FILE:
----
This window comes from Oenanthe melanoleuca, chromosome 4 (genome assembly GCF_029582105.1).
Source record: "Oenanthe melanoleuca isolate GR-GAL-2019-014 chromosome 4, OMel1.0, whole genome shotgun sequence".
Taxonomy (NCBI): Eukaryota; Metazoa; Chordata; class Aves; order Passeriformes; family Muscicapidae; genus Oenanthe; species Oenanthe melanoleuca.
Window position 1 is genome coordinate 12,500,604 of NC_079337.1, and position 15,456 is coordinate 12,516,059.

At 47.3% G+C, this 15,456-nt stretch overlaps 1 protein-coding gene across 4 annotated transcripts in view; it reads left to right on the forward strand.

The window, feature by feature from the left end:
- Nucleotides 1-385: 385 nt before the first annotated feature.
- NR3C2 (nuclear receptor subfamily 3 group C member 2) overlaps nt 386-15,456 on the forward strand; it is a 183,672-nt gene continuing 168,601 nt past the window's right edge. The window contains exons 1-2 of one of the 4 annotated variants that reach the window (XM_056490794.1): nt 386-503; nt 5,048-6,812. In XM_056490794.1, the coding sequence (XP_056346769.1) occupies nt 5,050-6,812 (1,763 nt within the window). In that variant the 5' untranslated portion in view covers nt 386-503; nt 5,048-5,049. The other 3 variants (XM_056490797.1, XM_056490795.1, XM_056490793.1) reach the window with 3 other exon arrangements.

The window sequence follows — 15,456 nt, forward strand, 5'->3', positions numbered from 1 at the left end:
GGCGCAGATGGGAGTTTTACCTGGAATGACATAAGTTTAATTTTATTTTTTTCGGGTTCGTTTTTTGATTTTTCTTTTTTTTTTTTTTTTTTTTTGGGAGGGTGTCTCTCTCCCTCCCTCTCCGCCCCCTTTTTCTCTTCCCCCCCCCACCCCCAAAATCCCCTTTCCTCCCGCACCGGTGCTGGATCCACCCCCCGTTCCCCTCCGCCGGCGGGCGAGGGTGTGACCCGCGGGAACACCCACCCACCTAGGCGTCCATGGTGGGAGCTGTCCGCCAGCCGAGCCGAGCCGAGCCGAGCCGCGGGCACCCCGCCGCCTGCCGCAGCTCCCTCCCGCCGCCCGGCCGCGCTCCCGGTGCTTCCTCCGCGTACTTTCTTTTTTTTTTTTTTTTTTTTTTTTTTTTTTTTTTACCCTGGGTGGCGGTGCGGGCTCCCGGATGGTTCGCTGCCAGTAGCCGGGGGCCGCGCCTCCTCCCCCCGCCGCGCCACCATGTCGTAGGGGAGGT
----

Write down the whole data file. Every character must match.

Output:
This window comes from Oenanthe melanoleuca, chromosome 4 (genome assembly GCF_029582105.1).
Source record: "Oenanthe melanoleuca isolate GR-GAL-2019-014 chromosome 4, OMel1.0, whole genome shotgun sequence".
Taxonomy (NCBI): Eukaryota; Metazoa; Chordata; class Aves; order Passeriformes; family Muscicapidae; genus Oenanthe; species Oenanthe melanoleuca.
Window position 1 is genome coordinate 12,500,604 of NC_079337.1, and position 15,456 is coordinate 12,516,059.

At 47.3% G+C, this 15,456-nt stretch overlaps 1 protein-coding gene across 4 annotated transcripts in view; it reads left to right on the forward strand.

The window, feature by feature from the left end:
- Nucleotides 1-385: 385 nt before the first annotated feature.
- NR3C2 (nuclear receptor subfamily 3 group C member 2) overlaps nt 386-15,456 on the forward strand; it is a 183,672-nt gene continuing 168,601 nt past the window's right edge. The window contains exons 1-2 of one of the 4 annotated variants that reach the window (XM_056490794.1): nt 386-503; nt 5,048-6,812. In XM_056490794.1, the coding sequence (XP_056346769.1) occupies nt 5,050-6,812 (1,763 nt within the window). In that variant the 5' untranslated portion in view covers nt 386-503; nt 5,048-5,049. The other 3 variants (XM_056490797.1, XM_056490795.1, XM_056490793.1) reach the window with 3 other exon arrangements.

The window sequence follows — 15,456 nt, forward strand, 5'->3', positions numbered from 1 at the left end:
GGCGCAGATGGGAGTTTTACCTGGAATGACATAAGTTTAATTTTATTTTTTTCGGGTTCGTTTTTTGATTTTTCTTTTTTTTTTTTTTTTTTTTTGGGAGGGTGTCTCTCTCCCTCCCTCTCCGCCCCCTTTTTCTCTTCCCCCCCCCACCCCCAAAATCCCCTTTCCTCCCGCACCGGTGCTGGATCCACCCCCCGTTCCCCTCCGCCGGCGGGCGAGGGTGTGACCCGCGGGAACACCCACCCACCTAGGCGTCCATGGTGGGAGCTGTCCGCCAGCCGAGCCGAGCCGAGCCGAGCCGCGGGCACCCCGCCGCCTGCCGCAGCTCCCTCCCGCCGCCCGGCCGCGCTCCCGGTGCTTCCTCCGCGTACTTTCTTTTTTTTTTTTTTTTTTTTTTTTTTTTTTTTTTACCCTGGGTGGCGGTGCGGGCTCCCGGATGGTTCGCTGCCAGTAGCCGGGGGCCGCGCCTCCTCCCCCCGCCGCGCCACCATGTCGTAGGGGAGGT